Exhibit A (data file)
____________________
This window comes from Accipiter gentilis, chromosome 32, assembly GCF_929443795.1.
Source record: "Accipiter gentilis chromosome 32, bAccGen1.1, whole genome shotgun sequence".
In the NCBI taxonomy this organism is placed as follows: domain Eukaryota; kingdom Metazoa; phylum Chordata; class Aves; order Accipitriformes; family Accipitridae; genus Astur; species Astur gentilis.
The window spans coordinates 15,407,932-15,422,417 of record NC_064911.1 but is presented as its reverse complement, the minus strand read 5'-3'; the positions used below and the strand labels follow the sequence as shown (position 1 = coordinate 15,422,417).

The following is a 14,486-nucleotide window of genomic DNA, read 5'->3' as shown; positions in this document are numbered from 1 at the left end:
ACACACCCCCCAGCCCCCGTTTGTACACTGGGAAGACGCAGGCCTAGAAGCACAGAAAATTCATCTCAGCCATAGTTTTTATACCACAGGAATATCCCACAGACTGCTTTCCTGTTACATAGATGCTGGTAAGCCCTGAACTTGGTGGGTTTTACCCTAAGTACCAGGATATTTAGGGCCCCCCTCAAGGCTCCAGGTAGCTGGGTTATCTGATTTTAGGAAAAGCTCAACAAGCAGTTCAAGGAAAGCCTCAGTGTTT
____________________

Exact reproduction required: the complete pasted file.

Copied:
This window comes from Accipiter gentilis, chromosome 32, assembly GCF_929443795.1.
Source record: "Accipiter gentilis chromosome 32, bAccGen1.1, whole genome shotgun sequence".
In the NCBI taxonomy this organism is placed as follows: domain Eukaryota; kingdom Metazoa; phylum Chordata; class Aves; order Accipitriformes; family Accipitridae; genus Astur; species Astur gentilis.
The window spans coordinates 15,407,932-15,422,417 of record NC_064911.1 but is presented as its reverse complement, the minus strand read 5'-3'; the positions used below and the strand labels follow the sequence as shown (position 1 = coordinate 15,422,417).

The following is a 14,486-nucleotide window of genomic DNA, read 5'->3' as shown; positions in this document are numbered from 1 at the left end:
ACACACCCCCCAGCCCCCGTTTGTACACTGGGAAGACGCAGGCCTAGAAGCACAGAAAATTCATCTCAGCCATAGTTTTTATACCACAGGAATATCCCACAGACTGCTTTCCTGTTACATAGATGCTGGTAAGCCCTGAACTTGGTGGGTTTTACCCTAAGTACCAGGATATTTAGGGCCCCCCTCAAGGCTCCAGGTAGCTGGGTTATCTGATTTTAGGAAAAGCTCAACAAGCAGTTCAAGGAAAGCCTCAGTGTTT